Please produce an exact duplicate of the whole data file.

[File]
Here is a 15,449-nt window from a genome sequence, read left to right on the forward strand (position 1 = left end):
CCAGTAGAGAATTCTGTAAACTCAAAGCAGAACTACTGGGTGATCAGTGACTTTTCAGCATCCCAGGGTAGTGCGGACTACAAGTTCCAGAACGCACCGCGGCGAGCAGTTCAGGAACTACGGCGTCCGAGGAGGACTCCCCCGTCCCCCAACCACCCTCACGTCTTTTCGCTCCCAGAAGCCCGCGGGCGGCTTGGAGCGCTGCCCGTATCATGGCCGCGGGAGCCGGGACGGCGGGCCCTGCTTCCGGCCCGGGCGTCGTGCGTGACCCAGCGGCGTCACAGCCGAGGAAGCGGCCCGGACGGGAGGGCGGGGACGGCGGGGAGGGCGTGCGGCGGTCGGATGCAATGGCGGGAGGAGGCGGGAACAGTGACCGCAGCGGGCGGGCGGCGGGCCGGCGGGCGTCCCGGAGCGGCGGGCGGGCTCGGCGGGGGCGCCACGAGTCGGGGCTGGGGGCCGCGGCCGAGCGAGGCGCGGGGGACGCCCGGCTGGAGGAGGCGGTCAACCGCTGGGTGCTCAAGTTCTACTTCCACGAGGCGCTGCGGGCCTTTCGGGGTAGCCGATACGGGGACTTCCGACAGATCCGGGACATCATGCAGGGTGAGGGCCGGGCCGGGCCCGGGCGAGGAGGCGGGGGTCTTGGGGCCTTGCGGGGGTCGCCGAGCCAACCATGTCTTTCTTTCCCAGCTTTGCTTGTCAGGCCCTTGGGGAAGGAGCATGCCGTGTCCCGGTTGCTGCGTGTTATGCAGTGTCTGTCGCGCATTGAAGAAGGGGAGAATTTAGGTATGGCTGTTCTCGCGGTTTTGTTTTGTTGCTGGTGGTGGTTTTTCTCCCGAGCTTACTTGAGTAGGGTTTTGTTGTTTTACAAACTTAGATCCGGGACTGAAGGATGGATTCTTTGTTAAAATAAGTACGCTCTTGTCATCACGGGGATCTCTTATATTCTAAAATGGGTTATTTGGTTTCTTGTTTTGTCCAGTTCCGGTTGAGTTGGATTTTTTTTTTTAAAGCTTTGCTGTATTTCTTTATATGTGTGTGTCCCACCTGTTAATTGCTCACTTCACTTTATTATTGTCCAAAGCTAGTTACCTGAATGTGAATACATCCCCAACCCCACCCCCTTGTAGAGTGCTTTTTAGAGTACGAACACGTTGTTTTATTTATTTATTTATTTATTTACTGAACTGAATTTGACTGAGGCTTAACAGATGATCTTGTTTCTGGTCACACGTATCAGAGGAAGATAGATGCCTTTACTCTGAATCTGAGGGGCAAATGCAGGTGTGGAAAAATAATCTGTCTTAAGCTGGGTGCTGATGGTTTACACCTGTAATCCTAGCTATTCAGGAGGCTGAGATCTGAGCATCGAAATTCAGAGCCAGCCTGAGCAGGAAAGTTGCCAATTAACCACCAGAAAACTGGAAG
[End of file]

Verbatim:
Here is a 15,449-nt window from a genome sequence, read left to right on the forward strand (position 1 = left end):
CCAGTAGAGAATTCTGTAAACTCAAAGCAGAACTACTGGGTGATCAGTGACTTTTCAGCATCCCAGGGTAGTGCGGACTACAAGTTCCAGAACGCACCGCGGCGAGCAGTTCAGGAACTACGGCGTCCGAGGAGGACTCCCCCGTCCCCCAACCACCCTCACGTCTTTTCGCTCCCAGAAGCCCGCGGGCGGCTTGGAGCGCTGCCCGTATCATGGCCGCGGGAGCCGGGACGGCGGGCCCTGCTTCCGGCCCGGGCGTCGTGCGTGACCCAGCGGCGTCACAGCCGAGGAAGCGGCCCGGACGGGAGGGCGGGGACGGCGGGGAGGGCGTGCGGCGGTCGGATGCAATGGCGGGAGGAGGCGGGAACAGTGACCGCAGCGGGCGGGCGGCGGGCCGGCGGGCGTCCCGGAGCGGCGGGCGGGCTCGGCGGGGGCGCCACGAGTCGGGGCTGGGGGCCGCGGCCGAGCGAGGCGCGGGGGACGCCCGGCTGGAGGAGGCGGTCAACCGCTGGGTGCTCAAGTTCTACTTCCACGAGGCGCTGCGGGCCTTTCGGGGTAGCCGATACGGGGACTTCCGACAGATCCGGGACATCATGCAGGGTGAGGGCCGGGCCGGGCCCGGGCGAGGAGGCGGGGGTCTTGGGGCCTTGCGGGGGTCGCCGAGCCAACCATGTCTTTCTTTCCCAGCTTTGCTTGTCAGGCCCTTGGGGAAGGAGCATGCCGTGTCCCGGTTGCTGCGTGTTATGCAGTGTCTGTCGCGCATTGAAGAAGGGGAGAATTTAGGTATGGCTGTTCTCGCGGTTTTGTTTTGTTGCTGGTGGTGGTTTTTCTCCCGAGCTTACTTGAGTAGGGTTTTGTTGTTTTACAAACTTAGATCCGGGACTGAAGGATGGATTCTTTGTTAAAATAAGTACGCTCTTGTCATCACGGGGATCTCTTATATTCTAAAATGGGTTATTTGGTTTCTTGTTTTGTCCAGTTCCGGTTGAGTTGGATTTTTTTTTTTAAAGCTTTGCTGTATTTCTTTATATGTGTGTGTCCCACCTGTTAATTGCTCACTTCACTTTATTATTGTCCAAAGCTAGTTACCTGAATGTGAATACATCCCCAACCCCACCCCCTTGTAGAGTGCTTTTTAGAGTACGAACACGTTGTTTTATTTATTTATTTATTTATTTACTGAACTGAATTTGACTGAGGCTTAACAGATGATCTTGTTTCTGGTCACACGTATCAGAGGAAGATAGATGCCTTTACTCTGAATCTGAGGGGCAAATGCAGGTGTGGAAAAATAATCTGTCTTAAGCTGGGTGCTGATGGTTTACACCTGTAATCCTAGCTATTCAGGAGGCTGAGATCTGAGCATCGAAATTCAGAGCCAGCCTGAGCAGGAAAGTTGCCAATTAACCACCAGAAAACTGGAAG